1.  The Struggle is Real  Verse 31

Can I just start by saying, relational conflict is a part of life. We all experience it. Some are dealing with it right now. The unresolved tension that lingers after some altercation, disagreement, or dispute–it exists in our homes, in our workplaces, at school, and even here in our church. And we would be happy to avoid it altogether, but it seems that wherever we go, conflict follows us. And the reason for that is because relational conflict is not caused by something or someone out there, it comes from inside of us.

I’m sorry to break it to you, but the root cause of the problems in your life is you. I know you’d like to blame your parents or your siblings or gluten, or the size of your carbon footprint–but the issues in your life are a direct result of the sin that is in your own heart. In Ephesians 4:31, Paul lists six sinful behaviors that create conflict in our lives. These originate in the heart of sinful men and women and affect our relationships with others. Let’s walk through them quickly to get a better understanding.

Bitterness—is an unpleasant, even nasty disposition, the cold-hearted closing of your heart to another. The word has a physical aspect to it, as we know what it is to eat something bitter or to have a bitter stomach. Bitterness remembers wrongs, broods, and has a spirit of irritability that turns into a sour and even venomous temperament. Hebrews 12:15 compares bitterness to a weed and gives us very clear instruction. “See to it that no one comes short of the grace of God; that no root of bitterness springing up causes trouble, and by it many be defiled.”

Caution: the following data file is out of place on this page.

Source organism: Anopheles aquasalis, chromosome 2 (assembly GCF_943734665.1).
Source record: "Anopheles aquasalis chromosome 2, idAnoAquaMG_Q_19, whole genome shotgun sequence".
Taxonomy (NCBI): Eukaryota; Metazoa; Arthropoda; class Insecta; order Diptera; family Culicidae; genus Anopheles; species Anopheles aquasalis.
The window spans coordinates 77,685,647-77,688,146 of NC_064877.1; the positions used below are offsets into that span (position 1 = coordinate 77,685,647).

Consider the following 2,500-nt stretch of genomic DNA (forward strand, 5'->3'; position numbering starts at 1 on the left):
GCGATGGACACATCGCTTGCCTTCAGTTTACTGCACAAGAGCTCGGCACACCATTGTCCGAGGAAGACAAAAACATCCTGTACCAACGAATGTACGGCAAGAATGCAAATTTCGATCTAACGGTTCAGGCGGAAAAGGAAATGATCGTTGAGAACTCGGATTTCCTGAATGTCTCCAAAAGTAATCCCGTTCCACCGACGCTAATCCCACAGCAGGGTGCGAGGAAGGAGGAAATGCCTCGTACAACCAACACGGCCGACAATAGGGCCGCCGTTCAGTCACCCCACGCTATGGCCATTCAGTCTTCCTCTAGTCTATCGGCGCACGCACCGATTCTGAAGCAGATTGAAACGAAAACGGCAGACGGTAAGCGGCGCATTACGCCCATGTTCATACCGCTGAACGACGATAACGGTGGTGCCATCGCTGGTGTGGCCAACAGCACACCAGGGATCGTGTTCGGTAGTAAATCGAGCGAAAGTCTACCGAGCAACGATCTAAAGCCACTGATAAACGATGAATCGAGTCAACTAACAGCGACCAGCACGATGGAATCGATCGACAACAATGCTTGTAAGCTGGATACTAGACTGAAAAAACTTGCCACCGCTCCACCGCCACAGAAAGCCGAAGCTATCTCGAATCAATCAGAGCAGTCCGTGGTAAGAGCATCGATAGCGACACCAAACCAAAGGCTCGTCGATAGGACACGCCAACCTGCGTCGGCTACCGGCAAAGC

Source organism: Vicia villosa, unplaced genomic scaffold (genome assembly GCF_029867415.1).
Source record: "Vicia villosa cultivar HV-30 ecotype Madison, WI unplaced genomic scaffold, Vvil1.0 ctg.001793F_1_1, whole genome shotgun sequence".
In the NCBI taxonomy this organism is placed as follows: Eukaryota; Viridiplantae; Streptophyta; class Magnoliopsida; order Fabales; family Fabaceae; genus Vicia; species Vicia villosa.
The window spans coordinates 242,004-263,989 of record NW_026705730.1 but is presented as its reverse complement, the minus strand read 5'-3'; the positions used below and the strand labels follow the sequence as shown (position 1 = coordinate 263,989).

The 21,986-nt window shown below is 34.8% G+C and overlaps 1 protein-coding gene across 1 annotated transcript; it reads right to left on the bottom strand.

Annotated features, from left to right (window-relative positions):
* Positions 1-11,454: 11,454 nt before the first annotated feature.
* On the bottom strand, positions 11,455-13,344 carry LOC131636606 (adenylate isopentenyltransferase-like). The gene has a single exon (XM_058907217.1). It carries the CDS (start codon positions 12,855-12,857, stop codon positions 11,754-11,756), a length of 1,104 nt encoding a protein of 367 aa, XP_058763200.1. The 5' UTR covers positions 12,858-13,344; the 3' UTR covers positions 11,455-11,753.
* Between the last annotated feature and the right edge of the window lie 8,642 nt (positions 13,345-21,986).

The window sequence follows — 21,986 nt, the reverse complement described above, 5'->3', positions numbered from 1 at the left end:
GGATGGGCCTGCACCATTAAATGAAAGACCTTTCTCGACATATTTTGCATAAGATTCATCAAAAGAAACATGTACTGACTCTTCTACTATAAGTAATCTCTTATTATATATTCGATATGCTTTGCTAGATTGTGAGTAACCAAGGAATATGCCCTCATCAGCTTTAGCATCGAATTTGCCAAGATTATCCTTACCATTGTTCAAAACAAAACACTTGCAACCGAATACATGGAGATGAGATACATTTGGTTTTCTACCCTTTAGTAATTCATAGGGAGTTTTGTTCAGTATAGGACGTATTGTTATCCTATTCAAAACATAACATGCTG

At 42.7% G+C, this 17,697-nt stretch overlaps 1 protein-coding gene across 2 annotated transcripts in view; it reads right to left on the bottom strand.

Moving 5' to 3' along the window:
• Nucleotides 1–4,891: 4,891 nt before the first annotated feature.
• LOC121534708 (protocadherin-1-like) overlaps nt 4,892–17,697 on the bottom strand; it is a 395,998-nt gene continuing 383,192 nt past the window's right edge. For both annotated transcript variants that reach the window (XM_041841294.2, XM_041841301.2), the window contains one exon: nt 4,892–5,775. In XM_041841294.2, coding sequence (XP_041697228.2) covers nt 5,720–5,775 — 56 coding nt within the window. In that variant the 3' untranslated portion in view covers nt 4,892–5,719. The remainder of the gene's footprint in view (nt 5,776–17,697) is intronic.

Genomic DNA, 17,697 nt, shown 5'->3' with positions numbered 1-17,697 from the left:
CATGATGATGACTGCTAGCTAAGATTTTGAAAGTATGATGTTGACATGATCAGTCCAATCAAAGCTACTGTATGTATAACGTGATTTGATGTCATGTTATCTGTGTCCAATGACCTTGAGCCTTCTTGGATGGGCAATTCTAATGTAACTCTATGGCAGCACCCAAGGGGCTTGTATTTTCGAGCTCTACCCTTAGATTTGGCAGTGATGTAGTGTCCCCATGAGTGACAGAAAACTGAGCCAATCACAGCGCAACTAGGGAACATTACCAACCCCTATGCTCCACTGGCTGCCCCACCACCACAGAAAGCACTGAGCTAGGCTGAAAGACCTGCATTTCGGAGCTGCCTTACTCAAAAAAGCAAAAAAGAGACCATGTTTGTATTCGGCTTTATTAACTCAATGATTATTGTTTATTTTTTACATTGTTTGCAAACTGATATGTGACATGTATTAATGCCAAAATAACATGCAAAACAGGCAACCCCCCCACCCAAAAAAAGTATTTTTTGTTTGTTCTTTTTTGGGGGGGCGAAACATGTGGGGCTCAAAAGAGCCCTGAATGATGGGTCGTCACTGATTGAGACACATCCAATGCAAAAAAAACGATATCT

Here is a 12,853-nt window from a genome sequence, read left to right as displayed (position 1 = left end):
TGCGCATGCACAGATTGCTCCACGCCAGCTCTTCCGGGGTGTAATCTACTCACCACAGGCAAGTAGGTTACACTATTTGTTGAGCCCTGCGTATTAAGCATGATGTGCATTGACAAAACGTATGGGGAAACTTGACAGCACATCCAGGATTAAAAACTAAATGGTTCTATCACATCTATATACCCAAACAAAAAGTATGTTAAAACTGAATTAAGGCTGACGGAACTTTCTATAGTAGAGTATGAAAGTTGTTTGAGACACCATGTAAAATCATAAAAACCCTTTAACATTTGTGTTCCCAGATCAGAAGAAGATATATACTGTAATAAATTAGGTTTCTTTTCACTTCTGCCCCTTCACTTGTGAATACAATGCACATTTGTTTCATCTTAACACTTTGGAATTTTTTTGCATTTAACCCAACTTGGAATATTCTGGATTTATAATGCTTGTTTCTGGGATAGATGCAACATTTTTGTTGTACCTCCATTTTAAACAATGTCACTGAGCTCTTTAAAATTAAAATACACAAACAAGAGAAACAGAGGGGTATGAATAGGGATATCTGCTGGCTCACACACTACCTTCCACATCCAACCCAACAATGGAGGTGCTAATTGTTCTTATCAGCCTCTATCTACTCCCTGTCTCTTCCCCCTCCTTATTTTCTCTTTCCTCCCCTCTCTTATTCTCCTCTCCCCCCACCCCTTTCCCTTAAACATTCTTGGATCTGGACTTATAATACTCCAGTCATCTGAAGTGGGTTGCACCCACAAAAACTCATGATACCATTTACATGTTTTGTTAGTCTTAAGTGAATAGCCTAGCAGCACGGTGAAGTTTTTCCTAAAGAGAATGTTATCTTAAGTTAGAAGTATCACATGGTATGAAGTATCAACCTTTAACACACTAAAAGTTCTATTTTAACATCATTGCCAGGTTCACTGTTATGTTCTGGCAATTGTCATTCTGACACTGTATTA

To illustrate this, my weed whacker has been broken for a few months and I finally got it repaired a couple weeks ago. So after I finished mowing my lawn, I went to edge and to my surprise, there was crabgrass everywhere. It is defined as an opportunistic weed that is difficult to get rid of. Well, I don’t have time to get rid of it properly–so instead, I grab my newly repaired weed whacker and I go to work.

I hit it from every possible angle. I cut down the grass part. I take out the stem. In fact when I am done with this thing, there is no sign that crabgrass ever existed on my property. Feeling good about my accomplishment, I went on with my trusty weed whacker, only to slice through a water line, only to have to fix that. As my friend AJ Woodsum once said, “It is never a good sign when projects beget other projects.” Anyway, it’s been a couple weeks and guess what–the crabgrass is back. Why? Because I didn’t eliminate the root.

And that is what Hebrews 12 is telling us. Bitterness bores deep into our hearts–and once it gets in there and finds a home, it is hard to get out. It defiles others, it causes trouble, it wreaks havoc on our relationships. There are some bitter people in this room. You are jaded, cynical, sarcastic, distrustful, even suspicious of the motives of others, because of some past wrong. Like a weed, you’ve got to get to the heart of that thing and dig it out. The next two words are related and we will handle them together.